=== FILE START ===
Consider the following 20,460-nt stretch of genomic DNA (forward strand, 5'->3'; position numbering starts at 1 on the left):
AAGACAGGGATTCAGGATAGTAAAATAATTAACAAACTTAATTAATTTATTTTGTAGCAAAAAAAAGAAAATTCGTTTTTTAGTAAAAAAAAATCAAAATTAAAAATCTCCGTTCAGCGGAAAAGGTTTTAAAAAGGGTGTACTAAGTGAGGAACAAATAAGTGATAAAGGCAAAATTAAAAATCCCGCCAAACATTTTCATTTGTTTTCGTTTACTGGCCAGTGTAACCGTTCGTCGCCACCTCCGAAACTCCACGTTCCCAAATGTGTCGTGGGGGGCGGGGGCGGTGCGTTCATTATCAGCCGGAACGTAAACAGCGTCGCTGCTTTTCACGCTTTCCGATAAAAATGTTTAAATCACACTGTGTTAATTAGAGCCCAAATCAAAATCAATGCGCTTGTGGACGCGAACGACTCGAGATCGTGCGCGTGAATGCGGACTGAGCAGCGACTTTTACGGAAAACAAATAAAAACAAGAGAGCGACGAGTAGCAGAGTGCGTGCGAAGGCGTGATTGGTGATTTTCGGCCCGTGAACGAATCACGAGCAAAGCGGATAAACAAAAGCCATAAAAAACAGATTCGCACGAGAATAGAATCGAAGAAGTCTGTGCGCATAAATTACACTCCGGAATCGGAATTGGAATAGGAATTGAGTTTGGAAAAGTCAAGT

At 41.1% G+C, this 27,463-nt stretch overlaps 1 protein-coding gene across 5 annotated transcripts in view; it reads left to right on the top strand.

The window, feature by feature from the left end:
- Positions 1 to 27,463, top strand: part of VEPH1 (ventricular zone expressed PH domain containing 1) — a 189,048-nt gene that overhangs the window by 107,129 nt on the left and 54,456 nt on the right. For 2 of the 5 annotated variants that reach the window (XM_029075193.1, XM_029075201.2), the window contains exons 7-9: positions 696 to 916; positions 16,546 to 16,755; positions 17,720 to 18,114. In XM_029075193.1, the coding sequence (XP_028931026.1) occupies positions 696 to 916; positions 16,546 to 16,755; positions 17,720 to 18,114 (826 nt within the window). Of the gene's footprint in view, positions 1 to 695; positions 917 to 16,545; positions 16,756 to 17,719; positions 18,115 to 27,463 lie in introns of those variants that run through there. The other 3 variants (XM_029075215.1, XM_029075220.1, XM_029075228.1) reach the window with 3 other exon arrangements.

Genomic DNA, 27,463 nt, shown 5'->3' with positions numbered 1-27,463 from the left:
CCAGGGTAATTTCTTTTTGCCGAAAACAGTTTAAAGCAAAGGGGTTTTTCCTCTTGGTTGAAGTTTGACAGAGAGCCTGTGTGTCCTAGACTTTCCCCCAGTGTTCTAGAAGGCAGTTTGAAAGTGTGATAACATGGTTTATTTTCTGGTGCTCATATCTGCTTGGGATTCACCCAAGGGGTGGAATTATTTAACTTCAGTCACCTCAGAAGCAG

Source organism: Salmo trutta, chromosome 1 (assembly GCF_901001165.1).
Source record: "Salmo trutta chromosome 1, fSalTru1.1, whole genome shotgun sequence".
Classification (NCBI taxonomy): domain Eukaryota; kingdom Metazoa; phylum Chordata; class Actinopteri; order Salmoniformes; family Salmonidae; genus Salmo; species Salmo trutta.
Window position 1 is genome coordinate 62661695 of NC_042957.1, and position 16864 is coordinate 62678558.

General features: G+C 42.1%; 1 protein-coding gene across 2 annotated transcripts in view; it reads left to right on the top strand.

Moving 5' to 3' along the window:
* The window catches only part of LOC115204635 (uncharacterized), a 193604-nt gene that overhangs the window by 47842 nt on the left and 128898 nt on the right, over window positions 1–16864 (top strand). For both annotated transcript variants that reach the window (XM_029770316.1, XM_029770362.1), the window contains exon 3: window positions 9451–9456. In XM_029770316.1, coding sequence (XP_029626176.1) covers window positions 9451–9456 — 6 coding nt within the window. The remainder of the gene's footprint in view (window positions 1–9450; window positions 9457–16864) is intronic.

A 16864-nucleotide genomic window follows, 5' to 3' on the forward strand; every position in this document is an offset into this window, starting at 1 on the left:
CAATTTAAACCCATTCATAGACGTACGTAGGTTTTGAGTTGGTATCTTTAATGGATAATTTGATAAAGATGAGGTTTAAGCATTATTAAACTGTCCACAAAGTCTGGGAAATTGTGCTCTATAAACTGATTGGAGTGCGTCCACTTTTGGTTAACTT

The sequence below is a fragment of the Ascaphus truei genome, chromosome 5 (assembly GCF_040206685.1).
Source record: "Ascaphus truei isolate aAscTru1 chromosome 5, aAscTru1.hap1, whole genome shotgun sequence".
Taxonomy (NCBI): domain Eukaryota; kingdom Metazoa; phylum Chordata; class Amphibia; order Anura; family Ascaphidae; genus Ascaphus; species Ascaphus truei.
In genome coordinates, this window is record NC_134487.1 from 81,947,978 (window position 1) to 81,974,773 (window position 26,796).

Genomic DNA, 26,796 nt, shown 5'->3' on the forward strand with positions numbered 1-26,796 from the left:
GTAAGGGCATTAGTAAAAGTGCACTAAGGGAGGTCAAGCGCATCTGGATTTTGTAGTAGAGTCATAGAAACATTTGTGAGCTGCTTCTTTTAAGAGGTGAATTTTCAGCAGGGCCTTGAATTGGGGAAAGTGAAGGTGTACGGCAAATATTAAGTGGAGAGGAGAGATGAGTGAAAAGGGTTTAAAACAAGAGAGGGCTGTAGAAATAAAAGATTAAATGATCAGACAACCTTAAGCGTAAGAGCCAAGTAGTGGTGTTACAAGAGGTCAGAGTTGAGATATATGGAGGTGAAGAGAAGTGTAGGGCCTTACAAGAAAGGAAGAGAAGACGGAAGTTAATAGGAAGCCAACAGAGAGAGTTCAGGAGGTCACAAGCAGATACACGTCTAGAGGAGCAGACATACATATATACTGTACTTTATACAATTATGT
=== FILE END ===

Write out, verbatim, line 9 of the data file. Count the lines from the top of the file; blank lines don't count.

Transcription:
Source record: "Salmo trutta chromosome 1, fSalTru1.1, whole genome shotgun sequence".